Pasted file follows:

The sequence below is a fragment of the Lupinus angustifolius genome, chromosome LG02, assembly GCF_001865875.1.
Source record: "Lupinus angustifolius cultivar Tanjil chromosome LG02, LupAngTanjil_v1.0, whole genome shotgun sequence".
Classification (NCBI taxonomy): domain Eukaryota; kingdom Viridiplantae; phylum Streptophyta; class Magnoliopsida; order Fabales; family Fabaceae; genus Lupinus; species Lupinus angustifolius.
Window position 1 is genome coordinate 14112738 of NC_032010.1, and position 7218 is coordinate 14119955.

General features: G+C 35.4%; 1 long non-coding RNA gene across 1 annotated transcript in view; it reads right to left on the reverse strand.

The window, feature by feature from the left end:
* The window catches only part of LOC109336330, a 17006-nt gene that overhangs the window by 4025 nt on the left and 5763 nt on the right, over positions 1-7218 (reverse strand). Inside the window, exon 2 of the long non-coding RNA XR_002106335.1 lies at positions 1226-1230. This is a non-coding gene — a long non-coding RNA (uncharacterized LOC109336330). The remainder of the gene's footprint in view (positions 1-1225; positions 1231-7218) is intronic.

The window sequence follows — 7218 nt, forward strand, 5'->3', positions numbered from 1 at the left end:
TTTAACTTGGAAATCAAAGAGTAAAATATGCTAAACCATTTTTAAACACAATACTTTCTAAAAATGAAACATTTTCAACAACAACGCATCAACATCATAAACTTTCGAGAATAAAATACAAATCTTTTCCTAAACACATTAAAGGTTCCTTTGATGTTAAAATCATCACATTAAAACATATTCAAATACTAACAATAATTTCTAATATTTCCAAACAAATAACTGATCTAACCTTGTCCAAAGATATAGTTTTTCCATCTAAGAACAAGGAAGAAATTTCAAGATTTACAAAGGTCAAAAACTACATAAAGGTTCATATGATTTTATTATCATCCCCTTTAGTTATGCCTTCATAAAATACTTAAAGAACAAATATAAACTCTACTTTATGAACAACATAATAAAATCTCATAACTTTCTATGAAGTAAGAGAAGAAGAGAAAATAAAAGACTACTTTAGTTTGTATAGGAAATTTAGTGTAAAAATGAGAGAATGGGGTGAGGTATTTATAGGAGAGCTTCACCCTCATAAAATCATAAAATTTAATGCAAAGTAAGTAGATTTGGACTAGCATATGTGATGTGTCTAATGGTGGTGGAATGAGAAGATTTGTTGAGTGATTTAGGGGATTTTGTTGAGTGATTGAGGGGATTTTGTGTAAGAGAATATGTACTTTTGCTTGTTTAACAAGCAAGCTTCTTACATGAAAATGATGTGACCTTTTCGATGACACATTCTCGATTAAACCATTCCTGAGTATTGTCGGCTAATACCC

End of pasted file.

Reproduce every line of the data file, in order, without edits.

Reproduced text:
The sequence below is a fragment of the Lupinus angustifolius genome, chromosome LG02, assembly GCF_001865875.1.
Source record: "Lupinus angustifolius cultivar Tanjil chromosome LG02, LupAngTanjil_v1.0, whole genome shotgun sequence".
Classification (NCBI taxonomy): domain Eukaryota; kingdom Viridiplantae; phylum Streptophyta; class Magnoliopsida; order Fabales; family Fabaceae; genus Lupinus; species Lupinus angustifolius.
Window position 1 is genome coordinate 14112738 of NC_032010.1, and position 7218 is coordinate 14119955.

General features: G+C 35.4%; 1 long non-coding RNA gene across 1 annotated transcript in view; it reads right to left on the reverse strand.

The window, feature by feature from the left end:
* The window catches only part of LOC109336330, a 17006-nt gene that overhangs the window by 4025 nt on the left and 5763 nt on the right, over positions 1-7218 (reverse strand). Inside the window, exon 2 of the long non-coding RNA XR_002106335.1 lies at positions 1226-1230. This is a non-coding gene — a long non-coding RNA (uncharacterized LOC109336330). The remainder of the gene's footprint in view (positions 1-1225; positions 1231-7218) is intronic.

The window sequence follows — 7218 nt, forward strand, 5'->3', positions numbered from 1 at the left end:
TTTAACTTGGAAATCAAAGAGTAAAATATGCTAAACCATTTTTAAACACAATACTTTCTAAAAATGAAACATTTTCAACAACAACGCATCAACATCATAAACTTTCGAGAATAAAATACAAATCTTTTCCTAAACACATTAAAGGTTCCTTTGATGTTAAAATCATCACATTAAAACATATTCAAATACTAACAATAATTTCTAATATTTCCAAACAAATAACTGATCTAACCTTGTCCAAAGATATAGTTTTTCCATCTAAGAACAAGGAAGAAATTTCAAGATTTACAAAGGTCAAAAACTACATAAAGGTTCATATGATTTTATTATCATCCCCTTTAGTTATGCCTTCATAAAATACTTAAAGAACAAATATAAACTCTACTTTATGAACAACATAATAAAATCTCATAACTTTCTATGAAGTAAGAGAAGAAGAGAAAATAAAAGACTACTTTAGTTTGTATAGGAAATTTAGTGTAAAAATGAGAGAATGGGGTGAGGTATTTATAGGAGAGCTTCACCCTCATAAAATCATAAAATTTAATGCAAAGTAAGTAGATTTGGACTAGCATATGTGATGTGTCTAATGGTGGTGGAATGAGAAGATTTGTTGAGTGATTTAGGGGATTTTGTTGAGTGATTGAGGGGATTTTGTGTAAGAGAATATGTACTTTTGCTTGTTTAACAAGCAAGCTTCTTACATGAAAATGATGTGACCTTTTCGATGACACATTCTCGATTAAACCATTCCTGAGTATTGTCGGCTAATACCC